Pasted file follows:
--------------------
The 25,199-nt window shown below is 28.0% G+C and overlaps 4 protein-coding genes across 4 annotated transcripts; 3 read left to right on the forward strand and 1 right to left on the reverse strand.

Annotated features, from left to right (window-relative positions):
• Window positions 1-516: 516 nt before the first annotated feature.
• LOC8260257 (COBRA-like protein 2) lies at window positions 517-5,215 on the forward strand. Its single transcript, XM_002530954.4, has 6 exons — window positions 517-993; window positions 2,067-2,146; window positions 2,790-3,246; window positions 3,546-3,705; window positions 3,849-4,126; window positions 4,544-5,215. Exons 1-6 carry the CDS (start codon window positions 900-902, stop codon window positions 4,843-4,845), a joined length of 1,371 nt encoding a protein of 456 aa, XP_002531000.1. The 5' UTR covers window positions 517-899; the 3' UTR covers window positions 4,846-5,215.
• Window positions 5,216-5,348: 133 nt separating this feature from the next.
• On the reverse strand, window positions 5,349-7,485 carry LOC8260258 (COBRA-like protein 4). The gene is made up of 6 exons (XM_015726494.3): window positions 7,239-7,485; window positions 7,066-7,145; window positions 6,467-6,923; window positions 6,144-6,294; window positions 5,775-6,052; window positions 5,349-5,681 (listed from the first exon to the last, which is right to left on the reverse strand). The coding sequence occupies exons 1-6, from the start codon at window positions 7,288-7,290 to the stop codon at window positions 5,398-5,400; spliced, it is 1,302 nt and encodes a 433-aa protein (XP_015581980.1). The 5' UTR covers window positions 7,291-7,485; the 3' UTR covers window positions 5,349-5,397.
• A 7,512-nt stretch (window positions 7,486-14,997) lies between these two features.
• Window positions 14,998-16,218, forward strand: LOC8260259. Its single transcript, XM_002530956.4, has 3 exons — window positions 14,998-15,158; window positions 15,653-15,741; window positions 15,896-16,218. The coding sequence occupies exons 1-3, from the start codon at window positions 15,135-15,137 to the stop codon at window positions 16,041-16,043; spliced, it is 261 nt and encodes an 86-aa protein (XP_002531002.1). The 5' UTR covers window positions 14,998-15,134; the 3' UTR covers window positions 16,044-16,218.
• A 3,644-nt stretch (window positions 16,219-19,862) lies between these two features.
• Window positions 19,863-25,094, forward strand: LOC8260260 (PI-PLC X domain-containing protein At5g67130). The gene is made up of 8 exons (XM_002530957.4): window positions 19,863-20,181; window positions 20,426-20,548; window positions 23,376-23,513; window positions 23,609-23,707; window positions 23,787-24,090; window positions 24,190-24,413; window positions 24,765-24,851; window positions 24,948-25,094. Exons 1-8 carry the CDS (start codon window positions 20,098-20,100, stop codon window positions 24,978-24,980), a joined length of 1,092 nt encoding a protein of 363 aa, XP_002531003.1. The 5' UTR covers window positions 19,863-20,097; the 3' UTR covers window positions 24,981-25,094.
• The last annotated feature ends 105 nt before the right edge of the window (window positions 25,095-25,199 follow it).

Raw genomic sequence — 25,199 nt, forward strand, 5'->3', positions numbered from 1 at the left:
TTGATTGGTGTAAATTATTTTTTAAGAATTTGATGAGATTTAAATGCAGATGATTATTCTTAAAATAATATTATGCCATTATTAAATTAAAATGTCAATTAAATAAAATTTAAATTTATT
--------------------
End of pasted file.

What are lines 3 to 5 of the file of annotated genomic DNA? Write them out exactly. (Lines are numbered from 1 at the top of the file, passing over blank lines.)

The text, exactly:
• Window positions 1-516: 516 nt before the first annotated feature.
• LOC8260257 (COBRA-like protein 2) lies at window positions 517-5,215 on the forward strand. Its single transcript, XM_002530954.4, has 6 exons — window positions 517-993; window positions 2,067-2,146; window positions 2,790-3,246; window positions 3,546-3,705; window positions 3,849-4,126; window positions 4,544-5,215. Exons 1-6 carry the CDS (start codon window positions 900-902, stop codon window positions 4,843-4,845), a joined length of 1,371 nt encoding a protein of 456 aa, XP_002531000.1. The 5' UTR covers window positions 517-899; the 3' UTR covers window positions 4,846-5,215.
• Window positions 5,216-5,348: 133 nt separating this feature from the next.